Small Unit Cohesion



The motivation of soldiers for combat has been a constant preoccupation of armies. In ancient times, for example, Xenophon emphasised the important role of leadership. The Spartans emphasised strict discipline and comradeship. During the Napoleonic wars, the soldiers of France (drawn largely from the citizenry) were imbued with the notion of nationalism. Empirical research beginning in the Second World War, meanwhile, has largely emphasised the role of the primary group in sustaining fighting spirit.1 Although much has been written on this topic, it is worth reviewing some of the more salient characteristics of small unit cohesion.


Polish Officer Polish Force Unfair Treatment Israeli Defence Force Military Organisation 
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Notes and References

  1. 1.
    See for example Edward Shils and Morris Janowitz, ‘Cohesion and Disintegration in the Wehrmacht in World War II’, Public Opinion Quarterly (Summer 1948) pp.280–315.Google Scholar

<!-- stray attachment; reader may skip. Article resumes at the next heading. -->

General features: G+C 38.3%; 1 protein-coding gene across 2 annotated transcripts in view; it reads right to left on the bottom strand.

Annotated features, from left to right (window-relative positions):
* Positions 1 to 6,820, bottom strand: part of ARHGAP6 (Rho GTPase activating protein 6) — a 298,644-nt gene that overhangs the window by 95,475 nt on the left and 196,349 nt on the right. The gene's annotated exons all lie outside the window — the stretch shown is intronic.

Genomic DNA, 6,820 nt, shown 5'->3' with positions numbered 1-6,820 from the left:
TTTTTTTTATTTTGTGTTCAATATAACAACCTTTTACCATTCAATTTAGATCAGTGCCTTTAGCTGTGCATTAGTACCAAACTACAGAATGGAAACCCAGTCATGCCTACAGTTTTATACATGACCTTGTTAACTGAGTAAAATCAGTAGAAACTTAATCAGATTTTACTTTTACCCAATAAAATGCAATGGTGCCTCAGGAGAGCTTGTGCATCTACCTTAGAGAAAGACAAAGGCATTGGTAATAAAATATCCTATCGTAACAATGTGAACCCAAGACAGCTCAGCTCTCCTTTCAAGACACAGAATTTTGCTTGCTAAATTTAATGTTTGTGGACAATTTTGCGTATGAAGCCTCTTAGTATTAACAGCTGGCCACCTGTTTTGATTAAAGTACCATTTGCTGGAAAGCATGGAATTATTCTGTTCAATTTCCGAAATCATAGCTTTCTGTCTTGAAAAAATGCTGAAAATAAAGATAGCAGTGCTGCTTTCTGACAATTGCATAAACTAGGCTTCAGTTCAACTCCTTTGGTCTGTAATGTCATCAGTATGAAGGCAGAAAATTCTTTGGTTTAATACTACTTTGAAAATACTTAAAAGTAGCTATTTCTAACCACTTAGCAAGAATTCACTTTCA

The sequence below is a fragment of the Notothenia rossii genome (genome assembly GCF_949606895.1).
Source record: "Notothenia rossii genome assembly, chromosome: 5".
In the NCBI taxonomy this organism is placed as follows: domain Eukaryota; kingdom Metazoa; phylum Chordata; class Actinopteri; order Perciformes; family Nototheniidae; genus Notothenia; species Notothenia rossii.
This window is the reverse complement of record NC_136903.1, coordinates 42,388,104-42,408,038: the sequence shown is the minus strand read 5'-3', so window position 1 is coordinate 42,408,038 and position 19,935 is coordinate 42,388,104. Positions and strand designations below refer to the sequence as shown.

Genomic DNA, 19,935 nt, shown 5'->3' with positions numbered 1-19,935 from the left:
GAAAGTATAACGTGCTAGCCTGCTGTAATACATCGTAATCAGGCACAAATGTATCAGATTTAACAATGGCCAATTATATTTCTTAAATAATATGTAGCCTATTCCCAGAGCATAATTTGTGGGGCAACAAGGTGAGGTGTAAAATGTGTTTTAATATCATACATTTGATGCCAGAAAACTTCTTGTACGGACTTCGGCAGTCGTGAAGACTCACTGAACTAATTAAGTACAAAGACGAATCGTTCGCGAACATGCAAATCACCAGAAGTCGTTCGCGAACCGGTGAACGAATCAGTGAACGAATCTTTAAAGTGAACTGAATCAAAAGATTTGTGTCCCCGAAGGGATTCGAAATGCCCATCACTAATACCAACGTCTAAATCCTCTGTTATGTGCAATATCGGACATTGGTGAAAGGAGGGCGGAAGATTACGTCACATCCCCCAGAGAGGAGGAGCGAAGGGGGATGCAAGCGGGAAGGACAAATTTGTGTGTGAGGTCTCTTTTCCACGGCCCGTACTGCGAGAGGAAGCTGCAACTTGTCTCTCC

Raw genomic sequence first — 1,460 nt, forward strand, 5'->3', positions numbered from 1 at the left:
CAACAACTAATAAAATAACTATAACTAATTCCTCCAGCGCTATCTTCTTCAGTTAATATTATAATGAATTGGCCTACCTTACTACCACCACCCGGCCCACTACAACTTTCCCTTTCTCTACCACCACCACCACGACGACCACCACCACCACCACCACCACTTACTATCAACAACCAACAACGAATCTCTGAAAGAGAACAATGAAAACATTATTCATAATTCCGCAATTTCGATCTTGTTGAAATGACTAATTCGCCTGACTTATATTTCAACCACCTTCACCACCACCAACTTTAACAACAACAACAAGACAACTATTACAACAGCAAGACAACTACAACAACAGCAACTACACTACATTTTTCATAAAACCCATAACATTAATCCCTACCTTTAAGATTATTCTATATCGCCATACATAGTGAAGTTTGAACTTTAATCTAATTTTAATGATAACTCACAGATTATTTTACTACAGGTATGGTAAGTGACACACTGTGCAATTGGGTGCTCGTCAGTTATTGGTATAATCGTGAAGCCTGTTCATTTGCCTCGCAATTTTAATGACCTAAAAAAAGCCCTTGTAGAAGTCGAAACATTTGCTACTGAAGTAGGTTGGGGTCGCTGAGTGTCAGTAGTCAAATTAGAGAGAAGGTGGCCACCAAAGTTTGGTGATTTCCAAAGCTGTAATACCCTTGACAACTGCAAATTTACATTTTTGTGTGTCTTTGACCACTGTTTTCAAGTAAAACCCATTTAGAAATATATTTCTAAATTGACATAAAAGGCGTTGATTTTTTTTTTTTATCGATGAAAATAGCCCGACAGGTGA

2. 3.
    John Keegan, The Face of Battle (New York: The Viking Press, 1976) p. 114.Google Scholar
  3. 11.
    Roger W. Little, ‘Buddy Relations and Combat Performance’ in Morris Janowitz (ed.) The New Military (New York: Russell Sage Foundation, 1964) pp. 195–223.Google Scholar
  4. 12.
    See William Darryl Henderson, Why the Vietcong Fought: A Study of Motivation and Control in a Modern Army in Combat, Contributions in Political Science, no. 31 (Westport, Connecticut: Greenwood Press, 1978).Google Scholar
  5. 16.
    Charles C. Moskos Jr, ‘The American Combat soldier in Vietnam’, Journal of Social Issues, vol. 31 (1975) no. 4, p. 35.CrossRefGoogle Scholar

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© Edmund Walendowski 1988

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